A piece published on the website of Justice for Men & Boys (and the women who love them), the political party of which I’m the chairman, in December 2018:
A piece in today’s Times:
The Labour MP found guilty of lying to police to avoid a speeding charge has compared herself to Jesus and Moses in a defiant message to her colleagues.
Fiona Onasanya, 35, was suspended and urged to quit the Commons by the Labour Party after her conviction for perverting the course of justice.
She told party colleagues yesterday: “I am in good biblical company along with Joseph, Moses, Daniel and his three Hebrew friends who were each found guilty by the courts of their day.”
The solicitor lied “persistently and deliberately” to police about who was driving her car in an attempt to avoid penalty points after it was recorded at 41mph in a 30mph zone near Thorney in her Peterborough constituency.
In a message sent to other Labour MPs on various WhatsApp groups yesterday and leaked to The Times, Onasanya hinted that she would not resign, saying this was instead “the beginning of the next chapter” of her “story”.
She wrote: “As many of you are already aware, due to widespread media coverage, I was found guilty of perverting the course of justice. Although I vigorously maintained my innocence, the jury has decided that I am guilty.
“I campaigned for justice and for the interests of ordinary people throughout my entire working life to date, but it is this which has made both national and international press. The first jury was dismissed having failed to reach a decision last month but the second jury reached their conclusion within days.”
She continued: “Regardless of what you believe or suspect, the fact remains that I, Fiona, sought to be the choice and voice of change, but this may now take a different path.
“In times like these the natural inclination of believers is to ask God why? I personally do not, because in my experience the answers are usually far above and beyond my reach.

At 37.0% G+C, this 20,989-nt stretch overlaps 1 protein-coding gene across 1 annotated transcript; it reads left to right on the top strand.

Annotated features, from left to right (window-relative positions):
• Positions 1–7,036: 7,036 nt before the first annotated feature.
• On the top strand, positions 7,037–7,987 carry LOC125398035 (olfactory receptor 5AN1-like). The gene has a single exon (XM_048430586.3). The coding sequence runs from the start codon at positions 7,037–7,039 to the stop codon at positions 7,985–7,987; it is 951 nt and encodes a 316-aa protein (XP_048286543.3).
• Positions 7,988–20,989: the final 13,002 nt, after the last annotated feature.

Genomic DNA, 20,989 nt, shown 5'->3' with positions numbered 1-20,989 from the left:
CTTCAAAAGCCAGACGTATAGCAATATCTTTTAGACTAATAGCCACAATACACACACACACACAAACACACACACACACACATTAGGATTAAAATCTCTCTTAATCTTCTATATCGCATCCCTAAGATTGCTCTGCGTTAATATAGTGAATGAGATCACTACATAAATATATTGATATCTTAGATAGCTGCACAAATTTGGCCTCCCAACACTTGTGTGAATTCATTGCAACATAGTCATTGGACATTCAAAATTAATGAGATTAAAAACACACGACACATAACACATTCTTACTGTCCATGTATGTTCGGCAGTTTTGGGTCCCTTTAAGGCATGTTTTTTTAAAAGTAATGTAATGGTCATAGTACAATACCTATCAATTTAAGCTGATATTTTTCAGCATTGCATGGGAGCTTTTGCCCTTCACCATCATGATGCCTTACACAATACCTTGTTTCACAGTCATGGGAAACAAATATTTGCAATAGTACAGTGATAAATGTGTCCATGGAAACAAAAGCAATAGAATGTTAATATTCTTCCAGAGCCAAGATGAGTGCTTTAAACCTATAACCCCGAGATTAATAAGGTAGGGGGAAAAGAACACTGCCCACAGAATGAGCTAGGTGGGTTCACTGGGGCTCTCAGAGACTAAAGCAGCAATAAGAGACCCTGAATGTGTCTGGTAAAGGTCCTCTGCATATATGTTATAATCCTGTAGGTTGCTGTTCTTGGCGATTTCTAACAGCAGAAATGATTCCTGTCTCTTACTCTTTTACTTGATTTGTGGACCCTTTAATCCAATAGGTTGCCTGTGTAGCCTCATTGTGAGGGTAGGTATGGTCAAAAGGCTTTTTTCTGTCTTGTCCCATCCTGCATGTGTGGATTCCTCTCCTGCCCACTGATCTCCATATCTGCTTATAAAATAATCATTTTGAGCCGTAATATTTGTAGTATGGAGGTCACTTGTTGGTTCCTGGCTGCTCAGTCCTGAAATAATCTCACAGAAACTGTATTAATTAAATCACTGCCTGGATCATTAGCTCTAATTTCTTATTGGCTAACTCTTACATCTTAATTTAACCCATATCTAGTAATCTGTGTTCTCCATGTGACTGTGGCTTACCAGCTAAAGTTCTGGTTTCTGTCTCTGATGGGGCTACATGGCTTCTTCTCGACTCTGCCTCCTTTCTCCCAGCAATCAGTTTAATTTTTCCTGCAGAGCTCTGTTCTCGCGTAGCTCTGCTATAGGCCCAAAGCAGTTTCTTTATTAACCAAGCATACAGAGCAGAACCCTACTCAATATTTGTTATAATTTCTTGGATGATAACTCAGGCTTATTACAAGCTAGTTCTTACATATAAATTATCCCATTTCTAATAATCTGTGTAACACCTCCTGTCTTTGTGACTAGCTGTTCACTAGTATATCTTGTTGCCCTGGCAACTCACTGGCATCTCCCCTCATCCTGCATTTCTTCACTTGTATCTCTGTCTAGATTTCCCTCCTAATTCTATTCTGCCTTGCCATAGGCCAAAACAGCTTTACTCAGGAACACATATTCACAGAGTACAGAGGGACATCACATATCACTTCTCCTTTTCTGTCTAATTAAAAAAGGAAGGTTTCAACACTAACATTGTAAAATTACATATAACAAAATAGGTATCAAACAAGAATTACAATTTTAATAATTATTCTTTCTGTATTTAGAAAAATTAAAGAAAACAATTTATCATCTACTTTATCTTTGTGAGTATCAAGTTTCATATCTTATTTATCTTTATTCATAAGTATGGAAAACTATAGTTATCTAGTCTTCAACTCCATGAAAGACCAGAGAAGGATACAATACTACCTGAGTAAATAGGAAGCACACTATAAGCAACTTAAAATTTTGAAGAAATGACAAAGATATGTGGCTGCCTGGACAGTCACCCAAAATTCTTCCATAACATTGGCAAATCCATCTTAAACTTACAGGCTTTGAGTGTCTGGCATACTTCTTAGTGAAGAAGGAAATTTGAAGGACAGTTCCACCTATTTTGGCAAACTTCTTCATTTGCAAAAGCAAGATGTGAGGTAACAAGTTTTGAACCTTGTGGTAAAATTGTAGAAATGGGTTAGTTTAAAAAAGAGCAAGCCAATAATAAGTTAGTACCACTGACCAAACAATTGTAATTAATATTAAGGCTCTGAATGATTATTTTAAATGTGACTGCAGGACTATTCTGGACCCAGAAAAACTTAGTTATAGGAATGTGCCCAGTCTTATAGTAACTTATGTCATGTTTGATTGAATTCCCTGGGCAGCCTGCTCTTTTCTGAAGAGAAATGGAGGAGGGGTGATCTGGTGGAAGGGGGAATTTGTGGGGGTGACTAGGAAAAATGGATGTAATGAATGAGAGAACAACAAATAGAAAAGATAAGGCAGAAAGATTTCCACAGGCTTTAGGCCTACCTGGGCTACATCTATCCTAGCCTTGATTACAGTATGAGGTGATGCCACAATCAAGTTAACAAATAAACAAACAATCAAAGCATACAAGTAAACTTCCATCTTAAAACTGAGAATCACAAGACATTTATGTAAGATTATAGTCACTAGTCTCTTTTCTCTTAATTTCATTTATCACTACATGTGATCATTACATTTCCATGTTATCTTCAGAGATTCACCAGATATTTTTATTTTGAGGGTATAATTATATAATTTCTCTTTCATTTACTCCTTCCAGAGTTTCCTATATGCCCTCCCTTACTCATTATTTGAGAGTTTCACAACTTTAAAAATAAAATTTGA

“Christ . . . was accused and convicted by the courts of his day and yet this was not his end but rather the beginning of the next chapter in his story.” She asked people to pray for her and her family.
Labour cannot force Onasanya to stand down, although by urging her to resign it has effectively called for a by-election in the seat that she won from the Conservatives last year by 607 votes. MPs are disqualified from holding their seat if they are sentenced to more than a year in jail. She and her brother will be sentenced at the Old Bailey at a future date.
Under laws introduced in 2015 any prison term, even a suspended one, can trigger a “recall” petition. This can force a by-election if signed by 10 per cent of voters in a constituency.
John Peach, 59, a former Tory mayor of Peterborough who has spent 40 years in local politics, told The Times that Onasanya should step down.
“We would hope she does the decent thing and steps down and we have already got a candidate and we will be fighting hard to return the seat. It’s the 13th most marginal seat in the country.”
A Labour member who worked on Onasanya’s election campaign said that she should stand down because she “panicked and stuck to her lie”.
Onasanya was accused of colluding with her brother Festus, 33, who a week before the original trial admitted perverting the course of justice on three occasions relating to speeding, including this incident.
In court Nick Brown, the Labour chief whip, described Onasanya as honest and trustworthy, citing her faith. In a character statement read out in court, Mr Brown said that his colleague was “a decent, outgoing character” who was committed to her constituency and as a parliamentarian. He said: “She is a person of strong personal beliefs rooted in her religious faith.”
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